BY CHUCK VANDENBERG
FORT MADISON – Heavy rains early this week have pushed already swollen local rivers over their banks, but a crest is predicted for early Friday morning on the Mississippi and then waters are expected to begin to recede.
Larry Driscoll, Fort Madison’s city Public Works director was on the scene at the Riverview Park pavillion Wednesday morning assessing the situation.
Driscoll said the most up-to-date information he has is that the river will crest tomorrow, pending any additional rainfall, and then drop quickly.
“We’re supposed to crest tomorrow and then they say we’re supposed to drop three feet in two days if we don’t get any more significant rainfall,” Driscoll said.
This morning city crews and a handful of volunteers shored up the CB&Q museum building, and additional city crews were dumping truckloads of sand at the city’s waste water treatment facility.
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“We put out a request and had about 10 show up this morning and so we did CB&Q. And then the waste water treatment plant has a lot of of work being done over there right now,” Driscoll said.
“The problem is we just don’t know what to do when it seems like the river’s not going down. It seems to be staying above 18 feet and it’s been that way since last fall. If would get back down to the average of 15 feet, then we wouldn’t flood like this, but it’s been up since September of last year and now we get this,” he said.
He said the city’s received 4.5″ of rain in the last three days pushing the river up to railroad tracks and backing up storm water. With the recent snow this week in northern Iowa, Minnesota and Wisconsin, it’s still a bit iffy when things will start to get back to normal.
Lee County Supervisors issued a declaration of emergency Wednesday afternoon, which opened up limited federal resources. Lee County Emergency Management Agency Coordinator Steve Cirinna said the majority of the resources are for sandbags
“Technically, it’s anything we can get from the state,” he said. “The main thing is usually sandbags and we get that for critical infrastructure only, but not for general public. We asked for a FEMA declaration but you have to get to a certain amount of damage and we aren’t close to that yet.”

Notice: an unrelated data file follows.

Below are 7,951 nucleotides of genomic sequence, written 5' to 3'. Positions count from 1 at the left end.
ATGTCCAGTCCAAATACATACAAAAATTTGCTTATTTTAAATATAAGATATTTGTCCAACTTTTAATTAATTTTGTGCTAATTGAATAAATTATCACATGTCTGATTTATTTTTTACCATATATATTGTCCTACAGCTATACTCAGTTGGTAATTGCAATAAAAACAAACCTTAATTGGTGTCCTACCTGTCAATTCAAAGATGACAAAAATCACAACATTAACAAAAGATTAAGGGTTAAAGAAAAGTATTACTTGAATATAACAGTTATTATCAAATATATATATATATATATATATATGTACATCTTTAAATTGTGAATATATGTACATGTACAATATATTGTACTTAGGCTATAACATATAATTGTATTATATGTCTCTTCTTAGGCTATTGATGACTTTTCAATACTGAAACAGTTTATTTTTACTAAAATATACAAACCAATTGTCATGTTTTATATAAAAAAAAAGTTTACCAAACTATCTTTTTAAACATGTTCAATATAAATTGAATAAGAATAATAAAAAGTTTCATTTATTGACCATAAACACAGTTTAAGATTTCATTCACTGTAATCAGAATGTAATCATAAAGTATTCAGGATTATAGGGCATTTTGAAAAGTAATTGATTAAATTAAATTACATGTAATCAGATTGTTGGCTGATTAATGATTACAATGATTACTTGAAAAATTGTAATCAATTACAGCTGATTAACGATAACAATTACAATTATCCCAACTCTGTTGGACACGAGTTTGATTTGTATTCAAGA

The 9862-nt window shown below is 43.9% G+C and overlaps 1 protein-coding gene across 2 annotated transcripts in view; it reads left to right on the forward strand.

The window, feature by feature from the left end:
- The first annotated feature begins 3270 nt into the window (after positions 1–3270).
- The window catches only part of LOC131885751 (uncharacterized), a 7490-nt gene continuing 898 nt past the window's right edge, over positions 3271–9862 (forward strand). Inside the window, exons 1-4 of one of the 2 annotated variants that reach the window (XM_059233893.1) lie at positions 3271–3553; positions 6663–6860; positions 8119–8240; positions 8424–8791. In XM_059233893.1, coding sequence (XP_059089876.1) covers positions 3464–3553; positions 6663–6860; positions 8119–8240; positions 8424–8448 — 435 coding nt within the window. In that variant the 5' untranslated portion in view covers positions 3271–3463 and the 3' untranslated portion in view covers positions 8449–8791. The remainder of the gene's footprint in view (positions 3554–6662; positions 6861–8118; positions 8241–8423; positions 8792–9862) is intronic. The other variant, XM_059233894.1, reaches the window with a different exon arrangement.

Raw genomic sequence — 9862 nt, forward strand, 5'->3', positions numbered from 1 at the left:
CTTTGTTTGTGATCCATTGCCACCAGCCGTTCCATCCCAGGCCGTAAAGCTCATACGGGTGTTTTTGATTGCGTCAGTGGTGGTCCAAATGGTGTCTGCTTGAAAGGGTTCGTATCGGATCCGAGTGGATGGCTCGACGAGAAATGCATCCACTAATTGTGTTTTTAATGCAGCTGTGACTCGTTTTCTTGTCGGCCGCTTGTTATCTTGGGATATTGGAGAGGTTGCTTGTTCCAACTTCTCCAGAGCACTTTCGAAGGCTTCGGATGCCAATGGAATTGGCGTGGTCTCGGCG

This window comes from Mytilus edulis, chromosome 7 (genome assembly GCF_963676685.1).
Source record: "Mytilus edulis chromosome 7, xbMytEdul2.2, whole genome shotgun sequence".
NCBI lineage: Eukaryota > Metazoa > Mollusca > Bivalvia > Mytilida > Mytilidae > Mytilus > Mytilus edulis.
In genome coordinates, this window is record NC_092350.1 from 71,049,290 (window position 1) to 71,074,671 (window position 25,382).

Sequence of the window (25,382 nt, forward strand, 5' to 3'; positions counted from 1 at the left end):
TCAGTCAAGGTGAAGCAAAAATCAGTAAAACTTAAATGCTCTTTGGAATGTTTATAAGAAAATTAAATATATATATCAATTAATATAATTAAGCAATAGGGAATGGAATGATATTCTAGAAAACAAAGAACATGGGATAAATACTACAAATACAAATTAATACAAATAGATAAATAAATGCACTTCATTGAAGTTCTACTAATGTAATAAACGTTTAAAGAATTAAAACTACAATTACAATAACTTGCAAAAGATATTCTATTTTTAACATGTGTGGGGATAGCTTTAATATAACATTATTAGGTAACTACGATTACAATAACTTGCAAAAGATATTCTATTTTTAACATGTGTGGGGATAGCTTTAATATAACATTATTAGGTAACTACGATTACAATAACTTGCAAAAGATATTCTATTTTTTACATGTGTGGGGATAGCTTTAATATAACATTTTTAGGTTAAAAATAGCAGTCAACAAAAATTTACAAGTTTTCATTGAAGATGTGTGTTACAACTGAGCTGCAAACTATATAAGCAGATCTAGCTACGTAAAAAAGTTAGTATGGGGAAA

Cirinna said the Iowa Individual Assistance program could also be accessed by that’s to assist families that are 200% or below federal poverty limit. The program makes $5,000 grants available to homeowners.
“But we haven’t asked to turn that on. We only have a 45-day window and once we start seeing damage, we’ll get that done. I don’t want to do that prematurely and then people not have a chance to use it.”
According to National Weather Service data, Burlington is predicted to crest at 23.2 feet and Keokuk at 23.8 between midnight and 1 a.m. Friday. and then back under 21 feet by 1 p.m. Tuesday.
As long as we don’t get significant rain it should go down rather quickly. But its all dependent on the rain. We’re supposed to get some tonight, but not a lot, maybe 1/4 inch or so,” Cirinna said
Great River Plumbing at the corner of 14th and Avenue M is completely surrounded by water. General Manager Ron Walker is hoping that the predicted crests hold true.
“At a foot that should buy us a couple more days to see what happens over the weekend,” Walker said.
He said it’s not just the swelling of the river that’s causing problems.
“It’s not just the river. There’s no storm water drainage because those are backed up too, so not only are we getting the flood waters, but anymore rain has nowhere else to go,” he said.
If waters get above the crest level, Walker’s afraid they will have to move equipment out of the building and then re-establish online communications which can be difficult in smaller businesses.
“Right now we’re gonna watch it and see what happens tomorrow. Some are calling for rain all day tomorrow and then a couple days with no rain Sunday -Tuesday. Our biggest thing is that the storm sewer has no place to go,” Walker said.
The buiding is 100% surrounded and the water’s a couple inches deep.”